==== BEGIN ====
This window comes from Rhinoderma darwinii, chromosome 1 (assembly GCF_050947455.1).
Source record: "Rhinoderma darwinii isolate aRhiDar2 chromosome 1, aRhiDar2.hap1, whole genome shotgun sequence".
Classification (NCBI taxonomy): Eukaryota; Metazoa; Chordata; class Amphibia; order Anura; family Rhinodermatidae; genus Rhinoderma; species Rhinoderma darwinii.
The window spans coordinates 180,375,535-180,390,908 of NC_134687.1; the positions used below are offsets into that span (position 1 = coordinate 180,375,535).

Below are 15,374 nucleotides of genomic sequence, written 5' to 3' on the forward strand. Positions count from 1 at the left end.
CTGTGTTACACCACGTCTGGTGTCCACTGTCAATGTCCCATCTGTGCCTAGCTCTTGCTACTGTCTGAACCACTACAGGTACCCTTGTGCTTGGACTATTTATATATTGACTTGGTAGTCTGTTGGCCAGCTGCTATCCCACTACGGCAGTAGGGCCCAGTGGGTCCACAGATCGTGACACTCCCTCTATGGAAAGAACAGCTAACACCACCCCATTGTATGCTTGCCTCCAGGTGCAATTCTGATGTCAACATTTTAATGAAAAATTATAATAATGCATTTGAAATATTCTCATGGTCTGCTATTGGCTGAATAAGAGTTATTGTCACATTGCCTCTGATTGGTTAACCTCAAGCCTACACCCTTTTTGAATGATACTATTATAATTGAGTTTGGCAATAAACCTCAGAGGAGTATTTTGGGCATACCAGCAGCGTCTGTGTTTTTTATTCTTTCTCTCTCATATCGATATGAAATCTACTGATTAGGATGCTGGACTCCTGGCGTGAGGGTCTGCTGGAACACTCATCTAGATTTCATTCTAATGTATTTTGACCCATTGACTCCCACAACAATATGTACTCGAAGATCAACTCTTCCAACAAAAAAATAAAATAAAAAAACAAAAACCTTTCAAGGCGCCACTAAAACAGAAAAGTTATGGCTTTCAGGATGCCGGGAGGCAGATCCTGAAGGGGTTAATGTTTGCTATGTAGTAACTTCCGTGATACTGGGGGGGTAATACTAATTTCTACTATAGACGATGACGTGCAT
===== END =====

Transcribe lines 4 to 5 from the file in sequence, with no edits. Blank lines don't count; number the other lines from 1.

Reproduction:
The window spans coordinates 180,375,535-180,390,908 of NC_134687.1; the positions used below are offsets into that span (position 1 = coordinate 180,375,535).

Below are 15,374 nucleotides of genomic sequence, written 5' to 3' on the forward strand. Positions count from 1 at the left end.